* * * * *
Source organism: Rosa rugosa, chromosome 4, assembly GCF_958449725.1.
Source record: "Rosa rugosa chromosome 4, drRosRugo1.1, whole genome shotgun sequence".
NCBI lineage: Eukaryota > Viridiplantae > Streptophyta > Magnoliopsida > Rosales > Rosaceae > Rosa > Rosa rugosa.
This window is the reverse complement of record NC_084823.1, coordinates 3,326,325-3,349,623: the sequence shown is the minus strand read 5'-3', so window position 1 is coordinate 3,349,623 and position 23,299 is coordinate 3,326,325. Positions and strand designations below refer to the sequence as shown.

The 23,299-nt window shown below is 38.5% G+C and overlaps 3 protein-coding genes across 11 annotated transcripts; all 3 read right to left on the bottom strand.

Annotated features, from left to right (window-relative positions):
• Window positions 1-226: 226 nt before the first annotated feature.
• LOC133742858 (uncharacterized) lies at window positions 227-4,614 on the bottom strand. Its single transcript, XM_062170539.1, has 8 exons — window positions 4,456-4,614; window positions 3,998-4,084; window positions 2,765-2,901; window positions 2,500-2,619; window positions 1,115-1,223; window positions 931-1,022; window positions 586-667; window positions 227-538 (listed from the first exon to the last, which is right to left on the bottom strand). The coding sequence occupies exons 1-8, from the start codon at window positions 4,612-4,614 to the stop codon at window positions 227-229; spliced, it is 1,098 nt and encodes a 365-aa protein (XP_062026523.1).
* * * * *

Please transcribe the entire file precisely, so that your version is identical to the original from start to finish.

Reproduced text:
Source organism: Rosa rugosa, chromosome 4, assembly GCF_958449725.1.
Source record: "Rosa rugosa chromosome 4, drRosRugo1.1, whole genome shotgun sequence".
NCBI lineage: Eukaryota > Viridiplantae > Streptophyta > Magnoliopsida > Rosales > Rosaceae > Rosa > Rosa rugosa.
This window is the reverse complement of record NC_084823.1, coordinates 3,326,325-3,349,623: the sequence shown is the minus strand read 5'-3', so window position 1 is coordinate 3,349,623 and position 23,299 is coordinate 3,326,325. Positions and strand designations below refer to the sequence as shown.

The 23,299-nt window shown below is 38.5% G+C and overlaps 3 protein-coding genes across 11 annotated transcripts; all 3 read right to left on the bottom strand.

Annotated features, from left to right (window-relative positions):
• Window positions 1-226: 226 nt before the first annotated feature.
• LOC133742858 (uncharacterized) lies at window positions 227-4,614 on the bottom strand. Its single transcript, XM_062170539.1, has 8 exons — window positions 4,456-4,614; window positions 3,998-4,084; window positions 2,765-2,901; window positions 2,500-2,619; window positions 1,115-1,223; window positions 931-1,022; window positions 586-667; window positions 227-538 (listed from the first exon to the last, which is right to left on the bottom strand). The coding sequence occupies exons 1-8, from the start codon at window positions 4,612-4,614 to the stop codon at window positions 227-229; spliced, it is 1,098 nt and encodes a 365-aa protein (XP_062026523.1).